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Political Accountability, Fiscal Conditions, and Local Government Performance – Cross-Sectional Evidence from Indonesia

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  • Sebastian Eckardt

Abstract

What makes governments tick? Why are some public institutions more successful than others in managing resources and delivering services? And even more vitally, how can malfunctioning institutions be reformed so that they perform their responsibilities more effectively? This paper contributes to our understanding of theses overarching questions by exploring the interactions between political institutions and public sector performance in the context of decentralization and local governance. It shows -both theoretically and empirically- that performance outcomes are determined by the extent to which people can hold their governments accountable through political institutions. The basic hypothesis underlying this research is that political accountability, either by encouraging sanctions upon non-compliant public agents or simply by reducing the informational gap regarding government activities, will create forceful incentives for elected officials and civil servants to reduce opportunistic behavior and improve performance. Using a cross-sectional regression the hypothesis is empirically tested against evidence from newly empowered local governments in Indonesia. The empirical findings broadly support our hypotheses. Improved public services on the ground, both in terms of quantity and quality, require informed and well functioning decision making processes that allocate resources to priority areas that meet the demand of the broader community.

Suggested Citation

  • Sebastian Eckardt, 2007. "Political Accountability, Fiscal Conditions, and Local Government Performance – Cross-Sectional Evidence from Indonesia," Working Papers 02-2007, Institute of Local Public Finance.
  • Handle: RePEc:lpf:wpaper:02-2007
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    References listed on IDEAS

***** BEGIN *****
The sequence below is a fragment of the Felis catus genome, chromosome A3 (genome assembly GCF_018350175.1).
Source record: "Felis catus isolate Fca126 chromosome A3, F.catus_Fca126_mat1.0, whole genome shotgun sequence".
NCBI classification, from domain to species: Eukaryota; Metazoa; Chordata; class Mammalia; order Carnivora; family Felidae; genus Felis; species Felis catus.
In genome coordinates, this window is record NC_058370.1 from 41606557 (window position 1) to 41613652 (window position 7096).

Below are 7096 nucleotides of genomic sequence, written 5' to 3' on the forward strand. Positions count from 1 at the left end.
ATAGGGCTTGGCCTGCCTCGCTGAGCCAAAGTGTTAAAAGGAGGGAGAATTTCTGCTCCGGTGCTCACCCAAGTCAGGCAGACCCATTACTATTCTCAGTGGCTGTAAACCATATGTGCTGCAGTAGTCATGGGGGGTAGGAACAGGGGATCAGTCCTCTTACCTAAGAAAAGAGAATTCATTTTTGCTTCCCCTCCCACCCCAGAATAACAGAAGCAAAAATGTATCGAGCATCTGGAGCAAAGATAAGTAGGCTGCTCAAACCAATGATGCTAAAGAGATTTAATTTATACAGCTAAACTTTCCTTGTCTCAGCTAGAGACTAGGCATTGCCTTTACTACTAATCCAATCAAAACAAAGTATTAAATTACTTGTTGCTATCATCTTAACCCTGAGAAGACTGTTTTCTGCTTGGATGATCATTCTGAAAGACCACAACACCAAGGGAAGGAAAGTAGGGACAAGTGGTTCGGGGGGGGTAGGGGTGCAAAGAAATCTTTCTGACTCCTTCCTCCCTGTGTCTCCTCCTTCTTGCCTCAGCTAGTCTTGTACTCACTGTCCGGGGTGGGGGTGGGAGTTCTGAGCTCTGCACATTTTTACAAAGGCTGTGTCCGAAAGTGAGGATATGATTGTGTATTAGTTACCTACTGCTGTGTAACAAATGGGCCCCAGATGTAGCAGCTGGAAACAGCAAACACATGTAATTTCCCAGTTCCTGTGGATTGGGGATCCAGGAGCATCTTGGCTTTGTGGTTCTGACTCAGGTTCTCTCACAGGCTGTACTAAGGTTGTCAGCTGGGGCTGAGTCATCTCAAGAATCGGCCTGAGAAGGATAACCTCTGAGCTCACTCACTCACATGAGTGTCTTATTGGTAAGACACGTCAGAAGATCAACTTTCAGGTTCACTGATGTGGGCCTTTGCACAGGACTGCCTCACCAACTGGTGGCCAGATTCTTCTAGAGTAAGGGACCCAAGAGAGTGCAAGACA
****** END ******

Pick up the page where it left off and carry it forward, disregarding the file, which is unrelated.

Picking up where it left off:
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    Cited by:

    1. Smoke, Paul, 2016. "Looking Beyond Conventional Intergovernmental Fiscal Frameworks: Principles, Realities, and Neglected Issues," ADBI Working Papers 606, Asian Development Bank Institute.
    2. Vásquez, William F., 2011. "Household preferences and governance of water services: A hedonic analysis from rural Guatemala," IFPRI discussion papers 1152, International Food Policy Research Institute (IFPRI).
    3. Luca Gnan & Alessandro Hinna & Fabio Monteduro & Danila Scarozza, 2013. "Corporate governance and management practices: stakeholder involvement, quality and sustainability tools adoption," Journal of Management & Governance, Springer;Accademia Italiana di Economia Aziendale (AIDEA), vol. 17(4), pages 907-937, November.

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    More about this item

    Keywords

    governance; public services; fiscal decentralization;
    All these keywords.

    JEL classification:

    • D2 - Microeconomics - - Production and Organizations
    • D7 - Microeconomics - - Analysis of Collective Decision-Making
    • H2 - Public Economics - - Taxation, Subsidies, and Revenue
    • H7 - Public Economics - - State and Local Government; Intergovernmental Relations
    • O1 - Economic Development, Innovation, Technological Change, and Growth - - Economic Development

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